Tuesday, July 6, 2021

Review: The Star Tree by Gisela Colle

Christmas in July? Sometimes, a few cooler thoughts are heavenly during those hotter days. And if you're like me, you are already seeking a little inspiration when it comes to those self-made gifts, which will need a bit of time to create.

Today's review waves from Germany and follows a more traditional tale direction. I like the stars glistening from the, otherwise, empty branches...yes, another cover caught my attention. Plus, I'm always a sucker for snow. 

by Gisela Cölle
Translated by Rosemary Lanning
NorthSouth Books
Picture Book 
32 pages
ages 4 to 8

In a little house, in a big city, there lived a very old man. He had watched the city grow up around him, seen towering skyscrapers and miles of asphalt swallow the woods and fields, parks and gardens, of his youth. The people who lived in the skyscrapers knew nothing of the old man -- most didn't even know each other.One winter night, the old man sat in his little house, thinking sadly of Christmases long ago when friends and family gathered to tells stories and sing carols. The children would make gold paper stars and hang them in the windows to welcome visitors. The old man sighed. Nowadays, no one in the noisy, impersonal city, filled with garish, glittering holiday lights, would even notice old-fashioned paper stars.

But memory -- and the Christmas spirit -- can be powerful and miraculous, as the old man with his basket full of stars proves in this joyous holiday story.



The most amazing things can be found in unexpected places, and in these pages that message really shines.

A little old man lives alone in the middle of a city. He's lived there a very long time and has watched as the city grew, swallowing up forests with streets and buildings. And while there is so much around him, no one knows he exists. When he remembers the wonderful Christmases from his past, he has an idea, and this spark may be a bit more than he ever dreamed.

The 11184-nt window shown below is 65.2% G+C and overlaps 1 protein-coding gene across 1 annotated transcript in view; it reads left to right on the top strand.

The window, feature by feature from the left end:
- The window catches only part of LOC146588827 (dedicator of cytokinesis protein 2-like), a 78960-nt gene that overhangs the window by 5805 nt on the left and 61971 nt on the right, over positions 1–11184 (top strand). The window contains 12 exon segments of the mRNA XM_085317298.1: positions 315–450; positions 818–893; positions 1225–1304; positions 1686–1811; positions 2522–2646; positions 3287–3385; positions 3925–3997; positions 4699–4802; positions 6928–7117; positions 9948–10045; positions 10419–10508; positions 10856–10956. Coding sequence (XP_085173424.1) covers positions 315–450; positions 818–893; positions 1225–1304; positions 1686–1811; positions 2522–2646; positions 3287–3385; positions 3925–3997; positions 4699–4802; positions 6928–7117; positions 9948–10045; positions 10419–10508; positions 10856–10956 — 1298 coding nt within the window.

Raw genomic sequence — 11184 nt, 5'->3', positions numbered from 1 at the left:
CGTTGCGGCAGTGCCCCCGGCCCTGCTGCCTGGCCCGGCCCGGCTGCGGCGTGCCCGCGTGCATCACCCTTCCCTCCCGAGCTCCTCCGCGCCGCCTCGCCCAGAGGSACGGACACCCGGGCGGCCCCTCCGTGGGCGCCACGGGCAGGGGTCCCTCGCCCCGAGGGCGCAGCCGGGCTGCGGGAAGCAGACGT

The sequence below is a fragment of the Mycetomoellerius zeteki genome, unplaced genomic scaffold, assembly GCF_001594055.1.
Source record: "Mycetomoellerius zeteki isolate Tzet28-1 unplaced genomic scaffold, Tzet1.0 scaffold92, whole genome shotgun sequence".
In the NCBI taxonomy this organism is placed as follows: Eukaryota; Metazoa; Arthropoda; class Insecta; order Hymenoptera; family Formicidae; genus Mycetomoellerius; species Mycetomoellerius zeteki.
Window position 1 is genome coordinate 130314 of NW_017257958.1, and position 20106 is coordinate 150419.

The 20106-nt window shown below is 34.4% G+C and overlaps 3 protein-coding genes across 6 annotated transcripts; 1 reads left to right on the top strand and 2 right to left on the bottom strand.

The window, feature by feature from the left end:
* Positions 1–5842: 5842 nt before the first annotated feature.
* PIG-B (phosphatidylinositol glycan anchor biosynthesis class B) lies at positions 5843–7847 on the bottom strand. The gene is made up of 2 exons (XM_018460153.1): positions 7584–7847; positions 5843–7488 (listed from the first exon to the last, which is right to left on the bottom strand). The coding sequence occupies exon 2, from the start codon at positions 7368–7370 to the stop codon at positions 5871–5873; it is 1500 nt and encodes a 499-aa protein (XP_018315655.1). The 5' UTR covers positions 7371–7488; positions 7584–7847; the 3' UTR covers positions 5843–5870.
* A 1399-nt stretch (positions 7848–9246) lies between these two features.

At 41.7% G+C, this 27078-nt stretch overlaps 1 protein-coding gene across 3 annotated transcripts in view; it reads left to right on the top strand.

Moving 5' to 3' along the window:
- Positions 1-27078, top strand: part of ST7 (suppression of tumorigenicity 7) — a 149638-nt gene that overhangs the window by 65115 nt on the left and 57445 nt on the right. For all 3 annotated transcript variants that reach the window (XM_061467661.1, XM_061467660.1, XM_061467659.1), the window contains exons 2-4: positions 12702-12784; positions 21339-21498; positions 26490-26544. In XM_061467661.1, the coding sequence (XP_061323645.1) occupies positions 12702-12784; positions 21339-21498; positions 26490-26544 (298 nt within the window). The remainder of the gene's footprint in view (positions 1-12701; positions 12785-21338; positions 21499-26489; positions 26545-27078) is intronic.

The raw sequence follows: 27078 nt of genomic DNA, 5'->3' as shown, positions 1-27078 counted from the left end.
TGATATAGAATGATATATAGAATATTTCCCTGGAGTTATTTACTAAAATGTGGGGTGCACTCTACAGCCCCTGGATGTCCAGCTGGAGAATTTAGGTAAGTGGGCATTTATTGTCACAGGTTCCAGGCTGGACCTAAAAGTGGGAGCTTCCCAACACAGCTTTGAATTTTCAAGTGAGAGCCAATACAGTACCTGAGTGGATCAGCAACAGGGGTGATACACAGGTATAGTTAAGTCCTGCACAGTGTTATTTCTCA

This tale has been translated into English from German and carries a lovely, traditional story form. It's wonderful as a read aloud, and as a self-read, great for those who have a slightly better grip on their words. There is a bit more text, since this one does set the scenes and allow the story to bloom. 

The illustrations are very artistic. The grays bring across the coldness and impersonal attitude of the city well and really allow the stars to shine. Young listeners can take this one and follow the story on their own as they glance through each page. And there are enough details to keep each scene interesting.

There are a few warming message in this one, and it brings across the atmosphere of Christmas very well. It's inspiring and leaves the reader/listener with a peaceful sense of warmth.

And here she is...

Gisela Cölle was born in Zweibrücken, Germany. She studied medicine, illustration, and comic drawing at the University of Applied Sciences for Art and Design in Hamburg. Before she started writing and illustrating picture books, she had primarily painted. She has received numerous awards for her picture books. Gisela Cölle has three children and many grandchildren and lives in Mainz, Germany.

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